Dataset Open Access
These “fine-quality” 2-m DEM composites and auxiliary products were created using 38 cross-track stereo DEMs generated from 11 overlapping monoscopic Maxar/DigitalGlobe WorldView-1 and WorldView-2 images acquired between August 28, 2015 and October 5, 2015. The original Level-1B WorldView-1/2 (© 2015 Maxar/DigitalGlobe, Inc.) are available under the NGA NextView license.
All unique stereo combinations between these input images were processed using the NASA Ames Stereo Pipeline v2.6.2_post (Beyer et. al, 2018; build d7eb7c8) and a modified version of the methodology presented in Shean et al. (2016; 2020). Input images were orthorectified at native GSD using the 30-m Copernicus DEM (converted to ellipsoidal heights) and cropped to the region of interest for the February 7, 2021 Chamoli event. See http://doi.org/10.5281/zenodo.4533679 for additional details on the "fine-quality" processing.
Each output DEM (height above the WGS84 ellipsoid) was posted at 2.0 m with UTM 44N projection (EPSG:32644). Each output DEM was then co-registered to a filtered/masked version of the HMA 8-m DEM Mosaic v2 (http://doi.org/10.5281/zenodo.4532391) using the demcoreg/dem_align.py utility (http://doi.org/10.5281/zenodo.3243481). A final filter was applied to mask any DEM pixels with elevation values that differed by more than +/- 80 m from the HMA 8-m DEM Mosaic v2.
Several DEM composites were produced from the co-registered, filtered DEMs using the ASP dem_mosaic utility (https://stereopipeline.readthedocs.io/en/latest/tools/dem_mosaic.html). The first composite is the per-pixel weighted mean of all valid elevation values (*wmean.tif). This approach uses a weighting scheme that favors spatially continuous coverage (as opposed to small clusters of valid pixel separated by nodata values), resulting in a more seamless, blended composite. The second composite is the per-pixel median of all valid elevation values (*med.tif).
Additional composites were created for the per-pixel DEM count (*count.tif) and per-pixel normalized median absolute deviation (NMAD, *nmad.tif). The latter captures the spread of elevation values in the input DEMs and offers a metric of relative accuracy.
Shaded relief maps (*hs.tif) are included for visualization of the two elevation composites. All files are tiled, LZW-compressed GeoTiff format with internal overviews (GDAL gauss resampling).
Many of the input images include scattered clouds, often over mountain peaks (e.g., https://api.discover.digitalglobe.com/show?id=1020010042B88700), leading to nodata gaps and residual artifacts in the corresponding stereo DEMs. These problematic areas can be identified by their low per-pixel count and high per-pixel NMAD values, and we recommend that users mask or avoid analysis in these areas. Higher NMAD values are also observed over forests, steep slopes and open water.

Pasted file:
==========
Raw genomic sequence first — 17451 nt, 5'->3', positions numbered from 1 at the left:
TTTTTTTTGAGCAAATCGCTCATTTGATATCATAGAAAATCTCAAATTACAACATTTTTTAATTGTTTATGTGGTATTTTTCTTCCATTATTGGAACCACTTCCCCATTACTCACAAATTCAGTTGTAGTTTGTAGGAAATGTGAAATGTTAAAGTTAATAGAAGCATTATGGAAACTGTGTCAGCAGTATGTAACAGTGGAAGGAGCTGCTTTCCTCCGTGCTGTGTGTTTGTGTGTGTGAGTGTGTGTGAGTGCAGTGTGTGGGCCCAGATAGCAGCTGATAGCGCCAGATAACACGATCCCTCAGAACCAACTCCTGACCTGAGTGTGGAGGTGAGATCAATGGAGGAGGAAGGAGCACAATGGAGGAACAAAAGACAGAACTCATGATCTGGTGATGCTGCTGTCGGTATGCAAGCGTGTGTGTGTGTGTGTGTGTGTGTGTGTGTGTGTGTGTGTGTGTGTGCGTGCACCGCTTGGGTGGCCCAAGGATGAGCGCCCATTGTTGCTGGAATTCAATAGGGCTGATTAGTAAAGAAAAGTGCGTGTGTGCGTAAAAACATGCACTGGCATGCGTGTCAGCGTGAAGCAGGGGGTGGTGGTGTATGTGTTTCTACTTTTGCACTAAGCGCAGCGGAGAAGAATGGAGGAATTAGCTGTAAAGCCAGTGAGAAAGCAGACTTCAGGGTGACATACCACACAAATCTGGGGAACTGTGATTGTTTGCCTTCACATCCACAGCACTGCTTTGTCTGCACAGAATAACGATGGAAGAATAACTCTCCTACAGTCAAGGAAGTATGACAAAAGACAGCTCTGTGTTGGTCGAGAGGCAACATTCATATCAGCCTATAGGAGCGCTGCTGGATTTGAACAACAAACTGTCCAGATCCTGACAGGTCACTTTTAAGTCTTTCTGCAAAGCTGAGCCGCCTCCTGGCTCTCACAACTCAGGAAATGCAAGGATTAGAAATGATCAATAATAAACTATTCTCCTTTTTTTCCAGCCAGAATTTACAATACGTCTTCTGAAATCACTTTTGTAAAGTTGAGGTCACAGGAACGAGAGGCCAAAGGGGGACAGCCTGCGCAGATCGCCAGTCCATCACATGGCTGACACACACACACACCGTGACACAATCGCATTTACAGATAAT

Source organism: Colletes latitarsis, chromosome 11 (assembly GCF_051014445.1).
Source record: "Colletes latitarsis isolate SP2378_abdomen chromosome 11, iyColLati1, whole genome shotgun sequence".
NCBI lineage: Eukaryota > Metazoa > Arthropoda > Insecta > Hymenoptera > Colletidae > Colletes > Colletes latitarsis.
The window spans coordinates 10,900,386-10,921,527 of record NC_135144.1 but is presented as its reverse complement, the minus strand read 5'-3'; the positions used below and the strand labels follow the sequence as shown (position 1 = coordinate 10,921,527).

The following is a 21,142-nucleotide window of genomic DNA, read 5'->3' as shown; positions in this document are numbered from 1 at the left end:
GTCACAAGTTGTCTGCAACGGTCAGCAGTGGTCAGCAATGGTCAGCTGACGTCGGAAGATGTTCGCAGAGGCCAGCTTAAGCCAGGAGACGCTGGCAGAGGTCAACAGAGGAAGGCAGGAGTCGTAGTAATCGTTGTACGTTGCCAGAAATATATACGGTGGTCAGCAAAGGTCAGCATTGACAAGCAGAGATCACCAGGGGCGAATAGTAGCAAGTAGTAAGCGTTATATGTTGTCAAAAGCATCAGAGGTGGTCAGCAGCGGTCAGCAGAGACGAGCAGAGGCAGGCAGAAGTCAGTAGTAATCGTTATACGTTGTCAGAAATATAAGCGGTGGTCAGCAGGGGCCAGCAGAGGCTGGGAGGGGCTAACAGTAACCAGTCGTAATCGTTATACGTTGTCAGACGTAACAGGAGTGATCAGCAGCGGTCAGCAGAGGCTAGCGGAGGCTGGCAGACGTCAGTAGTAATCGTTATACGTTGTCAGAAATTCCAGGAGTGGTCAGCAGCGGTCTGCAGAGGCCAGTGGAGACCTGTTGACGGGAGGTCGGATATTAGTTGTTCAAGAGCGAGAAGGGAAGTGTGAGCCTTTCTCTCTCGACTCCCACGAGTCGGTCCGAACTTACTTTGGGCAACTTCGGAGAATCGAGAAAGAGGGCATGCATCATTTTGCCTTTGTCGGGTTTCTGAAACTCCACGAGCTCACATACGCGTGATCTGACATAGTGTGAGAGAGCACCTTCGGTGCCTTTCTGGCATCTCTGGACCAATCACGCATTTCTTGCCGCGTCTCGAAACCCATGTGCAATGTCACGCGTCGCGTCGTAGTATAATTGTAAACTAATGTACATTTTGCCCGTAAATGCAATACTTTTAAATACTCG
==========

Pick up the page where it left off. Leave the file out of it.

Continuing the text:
Note that the westernmost ~3 km of the composite is only covered by a single input stereo DEM, resulting in higher error and more artifacts. We chose not to crop this region, as it included additional portions of the affected river system. We hope to integrate additional monoscopic images over this area to improve future DEM composite quality.
We performed a preliminary evaluation of the DEM composites for areas within ~1-2 km of the river systems affected by the February 7, 2021 event. We observed residual artifacts in places, and recommend that users exercise caution when performing quantitative analysis and detailed geomorphologic interpretation.
If possible, the corresponding WorldView-1 and WorldView-2 orthoimages should be used during interpretation of the DEM products to distinguish artifacts from real features. These orthoimages cannot be distributed with the derived DEM products, but they are available via the NGA NextView License for U.S. federal research and can be purchased from Maxar/DigitalGlobe, Inc. Some of these images are licensed and publicly available through services like Google Earth (see Historical Imagery option, https://support.google.com/earth/answer/148094), and others are available through Maxar's Open Data program (https://www.maxar.com/open-data/uttarakhand-flooding, accessed February 22, 2021).
If you use these data products for any purposes, please use the recommended attribution/citation for this Zenodo repository (https://doi.org/10.5281/zenodo.4554647) and cite the following papers:
Support provided by NASA Future Investigators in NASA Earth and Space Science and Technology (FINESST) and NASA High-Mountain Asia Team (HiMAT) programs. The Level-1B WorldView images (© 2015 Maxar/DigitalGlobe, Inc.) were accessed under the NGA NextView license. Resources supporting this work were provided by the NASA High-End Computing (HEC) Program through the NASA Advanced Supercomputing (NAS) Division at Ames Research Center.
Input monoscopic WorldView-1 and WorldView-2 images (See https://discover.digitalglobe.com/df08c9e2-74e6-11eb-b74d-e26e2db4a45e for interactive visualization):
Corresponding Cross-track Stereo Pairs